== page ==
Rethinking Fire Danger: Where the Backwoods Meets the Backyard

Victor Hugo once observed that great blunders, like large ropes, are composed of a multitude of fibers. For Erik Litzenberg however, this observation applies equally to the kinds of challenge that exemplify a perfect storm this fire chief sees recurring repeatedly with devastating consequences. In particular, he noticed how fires at the point where urban sprawl meets fire-prone wildland expanse appear to be getting worse instead of better.

Erik Litzenberg, Fire Chief, Santa Fe County, NM. (courtesy of Eddie Moore/Albuquerque Journal)

This trend inspired his exploration into the fire danger that has only recently commanded the kind of public scrutiny that arises when resulting catastrophe becomes intensely personal. Such has been the case with wildland fires of the kind that laid to waste the town of Paradise, California, in 2018, hence Erik’s thesis on what has come to epitomize the wildland-urban interface, or WUI. The thesis itself casts the trained lens of Litzenberg, Fire Chief, Santa Fe County, on the unique fire danger arising where home buyers succumb to the allure of nature by building closer and closer to fire-prone, natural habitats in their zeal to elude urban life’s concrete and congestion. Litzenberg is an alumnus of the Center for Homeland Defense and Security (CHDS) Master’s Degree Program (cohort 1805/1806) and Executive Leaders Program (cohort ELP1201).

Published in March 2020, “America Wildland-Urban Interface Burning: A Modern Application of a Historic Success,” Erik’s master’s thesis examines the problem through an analytical framework that senior soldiers use to analyze complex environments. Along the way, he draws out lessons from as far as Australia in the search for getting the upper hand on the WUI fire challenge.


SDLE: Stay and Defend, or Leave Early

An approach that runs counter to conventional wisdom, the Australian strategy of SDLE has found a place in the firefighting tool kit—if used in the right circumstances and after the homeowner has undertaken the right kinds of preparation. Erik’s Australian counterparts reporting on the utility of this approach found that home dwellers in remote areas are often reluctant to evacuate, especially if they must cross wide expanses of the bush where their escape route may well take them through paths that are already aflame. Consequently, over the course of hard-earned experience, Australians learned that there are indeed times when staying and defending the premises in a wildland environment becomes the better option.

In order for this kind of defense to avail, however, it is necessary for the resident defenders to have done advance homework. This means fuel reduction, which includes at least clearing the area surrounding the home of combustible material.

As for leaving early, because of the likelihood that a WUI situation may often compel the homeowner to choose between staying in place or facing certain roasting through a rapidly approaching wildfire, evacuation must take place much sooner in a WUI environment. By the time traditional evacuation orders come out, it is often too late for evacuation to be a first choice. Consequently, alert systems and homeowner awareness of the risk require greater sensitization and early warning for evacuation to be a realistic option.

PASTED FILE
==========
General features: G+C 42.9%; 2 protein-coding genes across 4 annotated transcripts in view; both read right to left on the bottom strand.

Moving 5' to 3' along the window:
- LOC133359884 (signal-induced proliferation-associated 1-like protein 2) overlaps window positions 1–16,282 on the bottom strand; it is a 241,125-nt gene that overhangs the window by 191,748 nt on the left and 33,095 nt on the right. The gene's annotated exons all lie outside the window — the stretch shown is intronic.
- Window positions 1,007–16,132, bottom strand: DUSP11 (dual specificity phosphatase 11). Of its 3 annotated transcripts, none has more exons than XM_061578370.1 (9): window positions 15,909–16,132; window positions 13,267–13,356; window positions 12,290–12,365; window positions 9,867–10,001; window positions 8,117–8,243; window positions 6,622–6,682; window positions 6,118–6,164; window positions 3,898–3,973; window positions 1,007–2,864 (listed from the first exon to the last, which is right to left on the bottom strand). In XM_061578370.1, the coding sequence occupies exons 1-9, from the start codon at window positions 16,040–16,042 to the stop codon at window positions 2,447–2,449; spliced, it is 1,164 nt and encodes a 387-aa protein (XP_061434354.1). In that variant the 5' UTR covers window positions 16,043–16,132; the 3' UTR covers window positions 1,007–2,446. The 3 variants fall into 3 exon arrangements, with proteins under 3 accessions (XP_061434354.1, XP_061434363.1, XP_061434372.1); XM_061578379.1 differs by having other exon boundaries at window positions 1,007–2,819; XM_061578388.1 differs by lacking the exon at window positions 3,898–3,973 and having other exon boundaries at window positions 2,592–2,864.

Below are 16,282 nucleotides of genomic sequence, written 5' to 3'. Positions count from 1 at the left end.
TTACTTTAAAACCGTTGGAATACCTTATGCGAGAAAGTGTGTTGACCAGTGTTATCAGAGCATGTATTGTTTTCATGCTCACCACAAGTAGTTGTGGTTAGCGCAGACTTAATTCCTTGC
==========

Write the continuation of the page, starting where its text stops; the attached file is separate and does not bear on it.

Universal Lessons

If there is one indelible lesson that Chief Litzenberg’s research highlighted repeatedly, it is that the response to this particular fire danger must be a community-wide solution. Everybody has to do his or her part. This includes homeowners, responders, and officials responsible for landscape management.

Another realization was the outdated conception of there being a fire season. When it comes to where backwoods and backyards meet, it is better to think in terms of a fire year. There is no longer such a thing as a fire season.


An Enduring Caution

Litzenberg on-scene at a daily fire briefing.

To the question of whether lessons gleaned from this study can automatically apply beyond the WUI fire challenge to other kinds of emergencies, the Chief advises caution. While he makes no claim to having the same experience with hurricanes, tsunamis, tornadoes, or other calamities that he has with fires, he suspects that it would be rash to advocate the Australian SDLE approach to just any situation. The reason is that many other types of emergency fall short of lending themselves to the kind of preparation necessary for making an SDLE strategy viable.

One possible area to explore more carefully for such an SDLE application could, in theory, be a situation involving an active shooter where the danger of evacuating into the line of fire roughly parallels that of leaving a remote home in the bush only to find one’s exit route unsurvivable. However, such an application would require careful study before earning the Chief’s support.

Overall, in summing up his work and his experience with the CHDS master’s program, Chief Erik Litzenberg highlighted his appreciation of how everyone has a part to play. This applies especially to his ultimate goal of creating fire-adapted communities, yet extends to improving community resilience against all dangers, whether natural hazards or induced catastrophes.

INQUIRIES: Heather Hollingsworth Issvoran, Communications and Recruitment |, 831-402-4672 (PST)

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